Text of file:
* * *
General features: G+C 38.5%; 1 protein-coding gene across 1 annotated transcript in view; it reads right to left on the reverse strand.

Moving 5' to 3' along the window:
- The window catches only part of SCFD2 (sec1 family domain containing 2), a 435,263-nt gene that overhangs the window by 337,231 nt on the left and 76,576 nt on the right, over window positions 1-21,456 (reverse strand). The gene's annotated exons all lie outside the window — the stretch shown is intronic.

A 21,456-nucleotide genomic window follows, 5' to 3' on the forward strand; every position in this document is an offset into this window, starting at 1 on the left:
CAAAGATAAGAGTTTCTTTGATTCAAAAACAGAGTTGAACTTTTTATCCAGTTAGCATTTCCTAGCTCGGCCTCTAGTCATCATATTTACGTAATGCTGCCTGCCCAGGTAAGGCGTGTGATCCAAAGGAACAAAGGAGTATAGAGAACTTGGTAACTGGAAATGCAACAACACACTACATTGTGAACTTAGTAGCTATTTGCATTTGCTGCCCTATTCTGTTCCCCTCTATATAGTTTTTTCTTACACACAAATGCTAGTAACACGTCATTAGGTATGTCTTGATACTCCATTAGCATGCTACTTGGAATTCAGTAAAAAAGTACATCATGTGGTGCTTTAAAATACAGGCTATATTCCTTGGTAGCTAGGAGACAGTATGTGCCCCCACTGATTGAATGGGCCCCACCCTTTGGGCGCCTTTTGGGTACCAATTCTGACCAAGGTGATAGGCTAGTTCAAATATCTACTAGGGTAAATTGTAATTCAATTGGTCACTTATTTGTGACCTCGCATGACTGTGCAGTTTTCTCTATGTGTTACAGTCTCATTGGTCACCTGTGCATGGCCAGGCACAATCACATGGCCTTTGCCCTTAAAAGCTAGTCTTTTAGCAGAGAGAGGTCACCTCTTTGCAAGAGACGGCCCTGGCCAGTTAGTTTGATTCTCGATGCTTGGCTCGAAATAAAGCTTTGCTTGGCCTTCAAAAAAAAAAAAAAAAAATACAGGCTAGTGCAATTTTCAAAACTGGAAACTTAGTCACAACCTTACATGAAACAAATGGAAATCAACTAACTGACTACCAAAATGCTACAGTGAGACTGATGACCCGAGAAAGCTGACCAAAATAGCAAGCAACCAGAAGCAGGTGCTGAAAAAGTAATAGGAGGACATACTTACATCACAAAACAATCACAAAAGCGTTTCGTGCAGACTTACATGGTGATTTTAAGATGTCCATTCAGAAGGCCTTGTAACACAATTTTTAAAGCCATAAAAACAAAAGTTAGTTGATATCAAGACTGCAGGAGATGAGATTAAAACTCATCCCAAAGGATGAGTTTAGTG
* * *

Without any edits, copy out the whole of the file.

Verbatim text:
General features: G+C 38.5%; 1 protein-coding gene across 1 annotated transcript in view; it reads right to left on the reverse strand.

Moving 5' to 3' along the window:
- The window catches only part of SCFD2 (sec1 family domain containing 2), a 435,263-nt gene that overhangs the window by 337,231 nt on the left and 76,576 nt on the right, over window positions 1-21,456 (reverse strand). The gene's annotated exons all lie outside the window — the stretch shown is intronic.

A 21,456-nucleotide genomic window follows, 5' to 3' on the forward strand; every position in this document is an offset into this window, starting at 1 on the left:
CAAAGATAAGAGTTTCTTTGATTCAAAAACAGAGTTGAACTTTTTATCCAGTTAGCATTTCCTAGCTCGGCCTCTAGTCATCATATTTACGTAATGCTGCCTGCCCAGGTAAGGCGTGTGATCCAAAGGAACAAAGGAGTATAGAGAACTTGGTAACTGGAAATGCAACAACACACTACATTGTGAACTTAGTAGCTATTTGCATTTGCTGCCCTATTCTGTTCCCCTCTATATAGTTTTTTCTTACACACAAATGCTAGTAACACGTCATTAGGTATGTCTTGATACTCCATTAGCATGCTACTTGGAATTCAGTAAAAAAGTACATCATGTGGTGCTTTAAAATACAGGCTATATTCCTTGGTAGCTAGGAGACAGTATGTGCCCCCACTGATTGAATGGGCCCCACCCTTTGGGCGCCTTTTGGGTACCAATTCTGACCAAGGTGATAGGCTAGTTCAAATATCTACTAGGGTAAATTGTAATTCAATTGGTCACTTATTTGTGACCTCGCATGACTGTGCAGTTTTCTCTATGTGTTACAGTCTCATTGGTCACCTGTGCATGGCCAGGCACAATCACATGGCCTTTGCCCTTAAAAGCTAGTCTTTTAGCAGAGAGAGGTCACCTCTTTGCAAGAGACGGCCCTGGCCAGTTAGTTTGATTCTCGATGCTTGGCTCGAAATAAAGCTTTGCTTGGCCTTCAAAAAAAAAAAAAAAAAATACAGGCTAGTGCAATTTTCAAAACTGGAAACTTAGTCACAACCTTACATGAAACAAATGGAAATCAACTAACTGACTACCAAAATGCTACAGTGAGACTGATGACCCGAGAAAGCTGACCAAAATAGCAAGCAACCAGAAGCAGGTGCTGAAAAAGTAATAGGAGGACATACTTACATCACAAAACAATCACAAAAGCGTTTCGTGCAGACTTACATGGTGATTTTAAGATGTCCATTCAGAAGGCCTTGTAACACAATTTTTAAAGCCATAAAAACAAAAGTTAGTTGATATCAAGACTGCAGGAGATGAGATTAAAACTCATCCCAAAGGATGAGTTTAGTG